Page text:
Hiromu Takahashi speaks on Best of the Super Jr. 27
Best of the Super Jr. 27 and World Tag League is less than two weeks away. The 2018 tournament winner will be looking to repeat come December 11 in Nippon Budokan and has a lot to say about his competition in the junior heavyweight and heavyweight stakes.
This interview was conducted before November 2.
We will be the lasting memory at the end of the year
–So as we’re speaking just after G1 Climax finished, what have your thoughts been on the tournament?
Hiromu: I liked it. I really did. I honestly thought it was an awesome tournament. As a wrestler myself, I have to be a bit let down I wasn’t in it, but it was great to watch.
–The action more than surpassed your disappointment.
Hiromu: The really hot matches certainly made me feel jealous. I’d be cheering on the match but thinking it’d be so much better if I can outdo it.
–They’re your competition after all.
Hiromu: Every year we have Best of the Super Jr. in May or June, and however great the matches are during that, the G1 tends to overwrite everything and make people forget.
–You’re right, there is a lot of recency bias when it comes to fans.
Hiromu: But then last year’s final, that was unprecedented.
–The BoSJ final was a lot of people’s match of the year.
Hiromu: Then they both went heavy, both went into the G1. Their match this year in Kobe was fantastic as well. But this year, BoSJ has a little priority, don’t you think?
–It’s certainly coming after the G1.
Hiromu: So we’ll be the lasting memory at the end of the year. I think that’s why I’ve been so interested in what the G1 guys have done. All the juniors have been.
I really wanted to be in it.
–There had been a lot of speculation, when the status of non-Japanese wrestlers was up in the air, that you might be in the G1.
Hiromu: I mean, I really wanted to be in it. Certainly when I was still (IWGP Junior Heavyweight) champion. But I think losing that belt lost me any claim to it.
Hiromu: That’s not to say the IWGP Junior Heavyweight Champion should be in the G1. I don’t think Taiji Ishimori should have made a push to be in the tournament per se. It’s all personal preference.
–You certainly showed yoyur ability against heavyweights during the New Japan Cup this year, against Tomoaki Honma, Toru Yano and Tomohiro Ishii.
Hiromu: True, true..
–And you lived out your dream of wrestling on prime time TV when you faced Kazuchika Okada in the semi-finals. That was a real wrestler of the year effort.
Hiromu: Heheh. Well, that’s what I was aiming for.
–That’s what you wanted. You really were, regardless of weight class, the focal point of NJPW for a while, really up until July 25 and EVIL, but after that challenge for the double IWGP titles, things haven’t quite gone your way.
Hiromu: The loss really hurt, and so did my shoulder; that’s where I hurt it. So from August on was pretty tough for me.
The guy across from me wasn’t the EVIL I know
–How do you feel about that match with EVIL, looking back?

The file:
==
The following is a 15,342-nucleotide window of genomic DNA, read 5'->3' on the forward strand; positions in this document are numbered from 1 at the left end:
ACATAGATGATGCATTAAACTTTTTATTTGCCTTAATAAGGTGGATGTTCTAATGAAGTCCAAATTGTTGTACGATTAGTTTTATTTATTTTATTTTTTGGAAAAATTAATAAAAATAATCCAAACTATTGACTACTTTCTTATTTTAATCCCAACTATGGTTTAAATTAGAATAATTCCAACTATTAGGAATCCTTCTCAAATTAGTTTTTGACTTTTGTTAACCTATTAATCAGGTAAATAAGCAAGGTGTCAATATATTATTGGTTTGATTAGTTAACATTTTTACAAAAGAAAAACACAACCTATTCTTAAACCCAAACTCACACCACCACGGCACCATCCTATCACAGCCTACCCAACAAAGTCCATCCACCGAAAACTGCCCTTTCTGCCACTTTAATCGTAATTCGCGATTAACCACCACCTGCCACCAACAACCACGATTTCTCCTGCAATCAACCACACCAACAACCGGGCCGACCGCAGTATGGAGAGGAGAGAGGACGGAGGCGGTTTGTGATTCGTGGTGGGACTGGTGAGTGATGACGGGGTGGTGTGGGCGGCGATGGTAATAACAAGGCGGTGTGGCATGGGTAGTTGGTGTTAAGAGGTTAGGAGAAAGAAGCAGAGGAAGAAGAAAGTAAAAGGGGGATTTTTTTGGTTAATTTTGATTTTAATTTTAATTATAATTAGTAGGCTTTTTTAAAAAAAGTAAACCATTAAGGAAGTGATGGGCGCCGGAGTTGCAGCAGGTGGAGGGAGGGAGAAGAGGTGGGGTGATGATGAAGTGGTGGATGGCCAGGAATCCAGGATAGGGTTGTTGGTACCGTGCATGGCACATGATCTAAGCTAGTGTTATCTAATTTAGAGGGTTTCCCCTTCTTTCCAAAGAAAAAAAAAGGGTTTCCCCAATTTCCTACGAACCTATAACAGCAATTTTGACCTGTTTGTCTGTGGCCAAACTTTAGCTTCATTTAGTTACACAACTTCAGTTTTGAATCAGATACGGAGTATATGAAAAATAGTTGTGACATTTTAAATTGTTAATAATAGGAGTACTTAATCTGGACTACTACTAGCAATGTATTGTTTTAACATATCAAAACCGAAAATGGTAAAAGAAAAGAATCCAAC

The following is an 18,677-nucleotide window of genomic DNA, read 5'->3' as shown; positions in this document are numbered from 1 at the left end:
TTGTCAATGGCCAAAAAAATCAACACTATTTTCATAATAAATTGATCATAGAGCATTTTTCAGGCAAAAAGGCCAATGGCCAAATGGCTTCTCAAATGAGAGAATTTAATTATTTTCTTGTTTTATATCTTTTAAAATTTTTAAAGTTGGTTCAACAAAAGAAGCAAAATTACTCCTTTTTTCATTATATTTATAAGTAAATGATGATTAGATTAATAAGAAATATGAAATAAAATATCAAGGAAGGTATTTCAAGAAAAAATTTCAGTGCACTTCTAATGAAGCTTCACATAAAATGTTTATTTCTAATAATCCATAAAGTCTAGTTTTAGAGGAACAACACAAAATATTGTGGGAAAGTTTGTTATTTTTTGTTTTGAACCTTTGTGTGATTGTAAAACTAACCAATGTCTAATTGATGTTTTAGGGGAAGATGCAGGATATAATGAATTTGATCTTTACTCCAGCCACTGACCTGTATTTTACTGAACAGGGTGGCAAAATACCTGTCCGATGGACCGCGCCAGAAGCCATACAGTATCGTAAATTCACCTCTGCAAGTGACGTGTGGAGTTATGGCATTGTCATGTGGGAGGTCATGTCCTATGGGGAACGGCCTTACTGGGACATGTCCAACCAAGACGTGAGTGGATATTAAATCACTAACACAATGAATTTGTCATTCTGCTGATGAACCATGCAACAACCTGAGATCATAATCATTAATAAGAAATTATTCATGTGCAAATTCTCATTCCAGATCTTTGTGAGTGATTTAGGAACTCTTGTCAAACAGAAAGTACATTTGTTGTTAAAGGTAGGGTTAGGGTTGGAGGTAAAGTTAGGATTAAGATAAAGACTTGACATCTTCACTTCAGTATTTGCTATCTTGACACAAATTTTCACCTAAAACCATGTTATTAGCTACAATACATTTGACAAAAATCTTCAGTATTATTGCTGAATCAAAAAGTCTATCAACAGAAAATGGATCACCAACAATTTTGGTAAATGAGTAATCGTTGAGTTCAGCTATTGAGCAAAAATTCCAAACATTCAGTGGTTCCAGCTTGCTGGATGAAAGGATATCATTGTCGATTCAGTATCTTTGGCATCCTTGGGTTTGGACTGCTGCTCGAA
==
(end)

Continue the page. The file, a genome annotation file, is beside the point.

Hiromu: We-ell, I don’t know how much of that match was really EVIL…
–What do you mean by that?
Hiromu: I think there are a lot of questions underneath it all. What does he really want to do? What’s he really thinking? There’s just so much that’s hard to figure out.
–You’d said before that you find it hard to believe EVIL enjoys wrestling this style.
Hiromu: And I never saw him playing the political game in BULLET CLUB. That’s why I wanted to poke fun at him a little bit, by bringing up KENTA and Jay White before they came back to Japan.
–And now there does seem to be some discord within BULLET CLUB with EVIL and Jay.
Hiromu: I think I was the first person to suggest that kind of intrigue, so you’ve got me to thank I guess. Anyway, going into that title match at Sengoku Lord, I think I was so preoccupied that it became hard to focus.
–But it did all lead up to a very intriguing matchup. A monitor sellout for the boys. Hiroshi Tanahashi came over and watched with the website team.
Hiromu: Hmm. But for me, it just didn’t feel quite right. That guy opposite me wasn’t the EVIL I know.
Hiromu: More than anything I had my eyes on the IWGP Heavyweight Championship… I don’t have all of the answers when it comes to that match, but I would like to wrestle EVIL again when the timing’s right.
You want a bullet point for Ishimori? I think he’s a boring guy
–Right after that match with EVIL, Taiji Ishimori challenged you for the IWGP Junior Heavyweight Championship. Your shoulder injury might have played a factor, but the end result was that Ishimori beat you for the title.
–After the match, Ishimori said that you talk a lot about big dreams, but that you should ‘wake up and taste reality’.
Hiromu: What a bore!
Hiromu: You want a bullet point for Ishimori? I think he’s a boring guy. I mean if you don’t dream big as a wrestler, what do you have that stands out? If he wants to keep plugging away, straightforward like that then fine, but he has no reason to pick at my dream. He’s boring. But he’s very steadfast, very serious.